“Don’t drink and drive, don’t text and drive, be smart and make good choices” -- I say these words to my 17-year-old daughter Hayley every time she walks out of the house. As a personal injury lawyer, I have seen what happens when people don’t follow these common sense rules, so I don’t mind repeating myself every day to make sure that my loved ones stay safe.
In this blog post, I will discuss distracted driving (e.g. texting and driving). In future posts, I will delve into other topics, including the legal concepts of careless driving and dangerous driving, as well as road hazards, to name a few.
In 2009, the Government of Ontario banned the use of handheld devices while driving. “Simply holding a phone or other device while driving is against the law.” It doesn’t matter if you’re on a highway, or stopped at a red light – distracted driving could cost you in more ways than one. The fines are large, but the consequences are far greater for those who suffer harm because they were distracted, or who suffer harm at the hands of those who just were not paying proper attention.
According to 2013 data on Ontario collisions, a distracted driver is four times more likely to crash than a driver focusing on the road. What’s more, an individual is injured in a distracted driving collision every 30 seconds. These types of collisions are almost always preventable.
Cell phones are one of the most common distractions for drivers, and drivers engaged in text messaging are a staggering 23 times more likely to be involved in a crash or near crash event compared to non-distracted drivers.
Some other possible situations that could lead to distracted driving include:
- Using other hand-held devices (e.g. iPod, GPS devices) and hand-held entertainment devices (e.g. DVD player, e-reader).
- Adjusting Radio/CD or playlist.
- Looking up directions on a phone or map, or resetting a GPS.
- Looking at landmarks, scenery or billboards.
- Actions by passengers or pets in the vehicle.
- Reaching for a moving or loose item.
- Eating or drinking.
The key is to keep your eyes and your mind on the road at all times.
Tips to Avoid Distracted Driving
Remember, anything that takes your attention away from the road could be considered distracted driving and lead to an avoidable collision.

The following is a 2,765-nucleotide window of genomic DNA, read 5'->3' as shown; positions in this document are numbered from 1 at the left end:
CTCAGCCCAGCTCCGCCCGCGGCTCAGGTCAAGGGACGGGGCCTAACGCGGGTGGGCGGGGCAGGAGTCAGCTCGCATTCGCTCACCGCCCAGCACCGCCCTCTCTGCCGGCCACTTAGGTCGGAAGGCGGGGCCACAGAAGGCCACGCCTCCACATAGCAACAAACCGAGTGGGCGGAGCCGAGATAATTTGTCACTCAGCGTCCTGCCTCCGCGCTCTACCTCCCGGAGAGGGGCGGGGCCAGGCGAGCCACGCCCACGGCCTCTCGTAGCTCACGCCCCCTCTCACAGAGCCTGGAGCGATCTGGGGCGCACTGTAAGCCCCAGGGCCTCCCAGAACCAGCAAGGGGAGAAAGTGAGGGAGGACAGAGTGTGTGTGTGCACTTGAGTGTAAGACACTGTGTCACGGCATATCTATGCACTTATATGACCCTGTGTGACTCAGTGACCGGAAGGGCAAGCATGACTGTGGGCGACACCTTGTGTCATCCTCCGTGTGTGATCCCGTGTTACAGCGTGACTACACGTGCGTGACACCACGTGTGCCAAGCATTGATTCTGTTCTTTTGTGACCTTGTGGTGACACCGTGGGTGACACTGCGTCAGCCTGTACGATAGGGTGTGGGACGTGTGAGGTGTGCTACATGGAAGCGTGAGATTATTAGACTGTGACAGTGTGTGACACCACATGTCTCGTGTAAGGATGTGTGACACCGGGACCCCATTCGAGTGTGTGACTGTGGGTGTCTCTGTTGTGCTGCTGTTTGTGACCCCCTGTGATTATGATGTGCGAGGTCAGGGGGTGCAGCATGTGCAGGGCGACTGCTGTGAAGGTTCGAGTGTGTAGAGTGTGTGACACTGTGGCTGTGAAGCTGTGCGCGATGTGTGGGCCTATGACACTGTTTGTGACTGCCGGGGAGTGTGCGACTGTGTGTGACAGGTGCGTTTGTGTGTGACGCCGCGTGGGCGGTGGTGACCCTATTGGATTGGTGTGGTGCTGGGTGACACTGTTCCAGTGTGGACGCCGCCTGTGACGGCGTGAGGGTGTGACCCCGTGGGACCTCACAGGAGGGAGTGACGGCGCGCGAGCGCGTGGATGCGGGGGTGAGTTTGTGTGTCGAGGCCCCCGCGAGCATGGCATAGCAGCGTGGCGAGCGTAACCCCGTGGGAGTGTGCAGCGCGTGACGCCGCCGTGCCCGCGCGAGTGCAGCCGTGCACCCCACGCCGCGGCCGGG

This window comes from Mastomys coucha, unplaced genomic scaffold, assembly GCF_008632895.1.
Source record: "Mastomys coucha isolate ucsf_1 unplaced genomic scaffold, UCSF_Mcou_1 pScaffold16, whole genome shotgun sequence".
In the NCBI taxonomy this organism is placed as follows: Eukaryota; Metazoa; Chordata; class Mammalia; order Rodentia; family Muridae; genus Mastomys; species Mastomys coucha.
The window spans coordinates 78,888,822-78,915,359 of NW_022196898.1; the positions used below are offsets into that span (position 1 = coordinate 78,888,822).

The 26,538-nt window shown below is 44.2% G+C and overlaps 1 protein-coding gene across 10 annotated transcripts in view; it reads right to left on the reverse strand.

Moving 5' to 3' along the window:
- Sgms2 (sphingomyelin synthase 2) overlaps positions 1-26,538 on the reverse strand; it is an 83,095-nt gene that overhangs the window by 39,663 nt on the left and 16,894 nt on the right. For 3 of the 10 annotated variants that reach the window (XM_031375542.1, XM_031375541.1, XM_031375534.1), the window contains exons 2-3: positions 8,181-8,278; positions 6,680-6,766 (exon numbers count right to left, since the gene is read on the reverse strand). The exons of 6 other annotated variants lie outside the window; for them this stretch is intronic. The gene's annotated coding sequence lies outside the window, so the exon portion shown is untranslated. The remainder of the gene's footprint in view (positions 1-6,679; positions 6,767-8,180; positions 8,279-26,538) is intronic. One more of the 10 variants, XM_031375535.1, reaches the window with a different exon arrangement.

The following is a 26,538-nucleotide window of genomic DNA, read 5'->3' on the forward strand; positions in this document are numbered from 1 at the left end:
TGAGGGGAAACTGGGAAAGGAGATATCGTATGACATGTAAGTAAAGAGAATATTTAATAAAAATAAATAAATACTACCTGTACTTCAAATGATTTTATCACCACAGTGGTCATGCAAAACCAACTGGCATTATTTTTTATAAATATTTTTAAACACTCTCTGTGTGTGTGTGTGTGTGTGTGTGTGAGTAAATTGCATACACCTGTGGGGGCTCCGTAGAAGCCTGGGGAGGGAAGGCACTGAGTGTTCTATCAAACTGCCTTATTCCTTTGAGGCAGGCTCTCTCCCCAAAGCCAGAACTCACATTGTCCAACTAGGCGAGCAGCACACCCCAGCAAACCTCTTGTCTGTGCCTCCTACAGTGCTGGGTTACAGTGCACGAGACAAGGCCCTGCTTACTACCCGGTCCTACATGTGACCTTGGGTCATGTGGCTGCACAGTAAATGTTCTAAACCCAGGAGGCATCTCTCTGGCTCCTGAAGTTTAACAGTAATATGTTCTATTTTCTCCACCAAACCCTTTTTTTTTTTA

Here are some tips to avoid situations leading to distracted driving.
- Allow plenty of travel time. Being in a hurry causes people to try to “multi task” on the road.
- Plan ahead. Use a GPS to determine the best route and pre-program the route prior to driving.
- If you have to make a call, use a hands-free, voice activated device (e.g. bluetooth) so that you never have to touch your phone. If you must pick up your phone, pull over for the few seconds it takes to make the call. Ask a passenger to make calls or check directions on your behalf. Turn your phone to silent and place it in your glove compartment or bag so as not to be distracted by the constant buzzing and pinging.
- Preset radio/play list and climate control prior to driving.
- Stow and secure all loose objects – including pets – prior to driving.
- If you are the passenger, do not let the driver operate the care while distracted.
Driving is a big responsibility; it is a privilege not a right. Distracted driving puts you, your passengers and everyone else on the road at risk of serious injury or death. This risk has to be taken every bit as seriously as impaired driving.
Distracted Driving Laws in Ontario
The penalty for distracted driving convictions depends on the licence you hold and how long you have been driving.
Experienced drivers, for example those holding a G licence, who are convicted of distracted driving, will face:
- A fine of $490, if settled out of court.
- A fine of up to $1,000 if summons is received or if you fight the ticket in court and lose.
- Three demerit points.
Novice drivers, holding a G1/G2 licence, who are convicted of distracted driving will face the same fines as drivers with a G licence. But, instead of demerit points, you will face:
- A 30-day licence suspension (first conviction)
- A 90-day licence suspension (second conviction)
- Cancellation of your licence or removal from the Gradual Licensing System (GLS) (third conviction)
To get your licence back, you’ll have to redo your G1 and G2 tests.
Something to Think About
If you endanger other people because of distracted driving, you could also face careless driving charges. If you are convicted of careless driving, you may receive six demerit points, fines up to $2,000 and/or a jail term of six months and a license suspension of up to two years.
If a situation leads to someone’s death or bodily harm, you could be charged with dangerous driving. This is a criminal offense that carries heavier penalties including jail terms of up to 10 years for causing bodily harm or up to 14 years for causing death.
For all of these reasons, I will keep saying the same thing to my daughter when she leaves the house, and to my other kids as they get to the age where they, and their friends, are driving - “Don’t drink and drive, don’t text and drive, be smart and make good choices”. Not only do they need to follow these rules, but they need to have the strength and confidence to make sure that the driver of any vehicle in which they are a passenger follows the same rules. Today, most of us would never consider getting in the car with a driver who is drunk. Together, we need to move our society to the point where distracted driving is treated in the same manner. Just don’t do it.
We will review careless driving and dangerous driving over the next couple of blog posts.
HSH is a proud sponsor of the TIPSY Program at St. Michael’s Hospital. Embedded here is a video of Adam Wagman speaking with students at the TIPSY Program at St. Michael's Hospital.
 www.distracteddriving.caa.ca/education/distractions.php based on Virginia Tech Transportation Institute Study, 2010)